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Samsung pulls an ARod, caught juicing its S4 benchmark results


UpdateThe Verge reports that Samsung has responded with a semi-convincing case for how some of it may be innocent, but no comment on the more damning evidence of code referencing specific benchmark apps:

The Korean manufacturer says certain “full screen apps” (any app in which the status bar isn’t present) such as the camera, browser, video player, and benchmarking tools, are classified as requiring the highest performance available. Many games don’t require the maximum clock speed to run, the company notes. Samsung doesn’t address AnandTech‘s discovery of strings of code that implied specific benchmark apps were being targeted for higher clock speeds, but the site did note that other benchmark apps that are not explicitly mentioned in code were also behaving the same way.

For years now, people have been using benchmarks to analyze how devices compare to each other in terms of raw power. As most people know, however, benchmarks don’t usually mean much in terms of real world performance. According to a new report from AnandTech, Samsung has been performing some trickery to make its devices perform better during benchmarking.

Essentially, Samsung has set the GPU of the Exynos 5 Octa Galaxy S4 variant to run at a higher frequency when being benchmarked than during normal, day-to-day usage. AnandTech tested this and found that Samsung sets the device to run at 533MHz during benchmarking tests,  as opposed to the 480MHz during normal usage.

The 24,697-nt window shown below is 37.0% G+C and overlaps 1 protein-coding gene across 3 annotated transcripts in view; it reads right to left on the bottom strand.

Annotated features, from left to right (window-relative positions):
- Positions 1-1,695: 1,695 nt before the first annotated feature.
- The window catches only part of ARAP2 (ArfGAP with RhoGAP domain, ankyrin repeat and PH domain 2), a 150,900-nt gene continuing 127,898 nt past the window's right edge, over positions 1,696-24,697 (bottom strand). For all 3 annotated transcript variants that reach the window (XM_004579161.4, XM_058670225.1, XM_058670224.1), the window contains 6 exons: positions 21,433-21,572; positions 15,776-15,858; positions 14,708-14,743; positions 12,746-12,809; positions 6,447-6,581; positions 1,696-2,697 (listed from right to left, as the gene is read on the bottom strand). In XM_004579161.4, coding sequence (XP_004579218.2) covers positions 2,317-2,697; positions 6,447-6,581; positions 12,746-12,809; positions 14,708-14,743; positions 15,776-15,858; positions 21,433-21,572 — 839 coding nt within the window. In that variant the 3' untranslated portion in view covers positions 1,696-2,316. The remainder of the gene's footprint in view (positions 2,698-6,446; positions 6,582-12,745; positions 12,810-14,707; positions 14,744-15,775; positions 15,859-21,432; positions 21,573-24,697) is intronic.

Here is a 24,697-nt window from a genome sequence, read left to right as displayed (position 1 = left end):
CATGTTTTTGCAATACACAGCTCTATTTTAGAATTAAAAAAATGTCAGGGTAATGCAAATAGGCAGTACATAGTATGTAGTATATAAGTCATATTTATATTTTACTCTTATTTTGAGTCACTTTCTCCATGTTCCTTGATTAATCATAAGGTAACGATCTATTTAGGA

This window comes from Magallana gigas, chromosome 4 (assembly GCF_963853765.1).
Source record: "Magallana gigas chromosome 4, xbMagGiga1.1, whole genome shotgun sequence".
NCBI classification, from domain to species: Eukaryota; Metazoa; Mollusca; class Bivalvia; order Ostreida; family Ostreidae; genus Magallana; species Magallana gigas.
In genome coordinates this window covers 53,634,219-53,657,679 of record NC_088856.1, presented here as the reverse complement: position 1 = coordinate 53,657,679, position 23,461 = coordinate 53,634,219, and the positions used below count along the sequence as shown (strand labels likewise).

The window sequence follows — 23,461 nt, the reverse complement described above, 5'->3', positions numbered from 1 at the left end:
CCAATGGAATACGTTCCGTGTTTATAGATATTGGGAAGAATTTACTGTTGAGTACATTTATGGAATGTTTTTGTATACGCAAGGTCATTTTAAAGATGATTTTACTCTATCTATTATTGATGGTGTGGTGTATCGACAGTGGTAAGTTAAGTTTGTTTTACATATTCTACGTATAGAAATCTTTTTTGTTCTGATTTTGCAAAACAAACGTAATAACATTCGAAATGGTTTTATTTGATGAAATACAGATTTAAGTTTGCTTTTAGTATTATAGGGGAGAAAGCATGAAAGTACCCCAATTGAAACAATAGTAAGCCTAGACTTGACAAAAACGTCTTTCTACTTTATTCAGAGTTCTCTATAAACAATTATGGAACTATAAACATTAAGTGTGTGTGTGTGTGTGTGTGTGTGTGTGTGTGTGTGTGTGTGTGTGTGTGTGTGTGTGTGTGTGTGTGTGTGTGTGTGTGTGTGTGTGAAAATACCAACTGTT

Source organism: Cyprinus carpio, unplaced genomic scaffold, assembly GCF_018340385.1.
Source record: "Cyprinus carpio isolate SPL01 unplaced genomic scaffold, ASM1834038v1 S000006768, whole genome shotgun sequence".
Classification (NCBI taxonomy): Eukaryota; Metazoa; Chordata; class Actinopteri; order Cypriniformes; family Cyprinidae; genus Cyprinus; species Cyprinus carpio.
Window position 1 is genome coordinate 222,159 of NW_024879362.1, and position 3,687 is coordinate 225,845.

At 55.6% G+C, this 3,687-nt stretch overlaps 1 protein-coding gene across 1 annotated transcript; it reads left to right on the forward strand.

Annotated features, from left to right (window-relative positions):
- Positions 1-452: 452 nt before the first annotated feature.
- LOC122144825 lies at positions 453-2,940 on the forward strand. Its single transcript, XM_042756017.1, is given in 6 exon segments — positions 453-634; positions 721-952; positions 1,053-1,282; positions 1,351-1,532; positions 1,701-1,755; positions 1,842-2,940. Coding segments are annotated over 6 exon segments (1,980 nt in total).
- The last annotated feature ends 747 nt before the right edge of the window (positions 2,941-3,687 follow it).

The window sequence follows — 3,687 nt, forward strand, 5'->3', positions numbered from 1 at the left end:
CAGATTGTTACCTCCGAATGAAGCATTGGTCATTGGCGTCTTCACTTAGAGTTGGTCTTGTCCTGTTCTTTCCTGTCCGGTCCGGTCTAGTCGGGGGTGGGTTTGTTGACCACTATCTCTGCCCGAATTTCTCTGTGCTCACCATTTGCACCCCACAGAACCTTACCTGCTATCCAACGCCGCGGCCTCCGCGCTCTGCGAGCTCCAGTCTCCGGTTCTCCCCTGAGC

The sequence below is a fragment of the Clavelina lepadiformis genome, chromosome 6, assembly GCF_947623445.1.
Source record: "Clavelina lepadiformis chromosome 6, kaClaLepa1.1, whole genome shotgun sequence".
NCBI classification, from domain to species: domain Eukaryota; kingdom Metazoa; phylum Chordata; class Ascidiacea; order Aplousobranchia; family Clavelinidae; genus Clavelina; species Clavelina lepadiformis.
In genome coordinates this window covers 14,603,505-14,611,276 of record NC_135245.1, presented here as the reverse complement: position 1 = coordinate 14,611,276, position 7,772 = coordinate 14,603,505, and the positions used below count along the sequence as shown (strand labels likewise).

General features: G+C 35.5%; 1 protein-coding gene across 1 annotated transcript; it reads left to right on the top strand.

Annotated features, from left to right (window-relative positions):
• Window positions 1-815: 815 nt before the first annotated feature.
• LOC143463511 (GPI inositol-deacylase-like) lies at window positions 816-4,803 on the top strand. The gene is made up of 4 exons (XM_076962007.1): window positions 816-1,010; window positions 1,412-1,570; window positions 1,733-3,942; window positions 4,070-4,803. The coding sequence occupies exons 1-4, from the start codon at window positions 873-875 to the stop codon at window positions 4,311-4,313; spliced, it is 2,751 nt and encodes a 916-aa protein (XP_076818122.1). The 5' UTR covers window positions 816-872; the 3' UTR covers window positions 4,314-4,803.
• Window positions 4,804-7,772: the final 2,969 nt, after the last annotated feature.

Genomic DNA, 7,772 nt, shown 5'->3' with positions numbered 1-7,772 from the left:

The same trickery also appears to be true when it comes to the CPU speed. While running the GLBenchmark 2.5.1, AnTuTu, Linpack, and Quadrant benchmarking apps, the device was set to use the Cortex A15 cores clocked at 1.2GHz. When using the GFXBench 2 app, which is apparently not subject to Samsung’s benchmark trigger, the device ran at  the lower 500MHz speed.

Finally, the report also points to some interesting code within the Galaxy S4, dubbed “BenchmarkBooster” that essentially orders the device to kick up its clock speed when certain apps (read: benchmarks) are being ran.

It really all comes down to knowing that you should never base your purchase of a smartphone on benchmarking. It wouldn’t shock me to find out that other manufacturers are doing something similar, either. It really only matters how the device runs in day-to-day usage, not in benchmarking apps.

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Avatar for Chance Miller Chance Miller


Chance currently writes for both 9to5Google and 9to5Mac, in addition to 9to5Toys.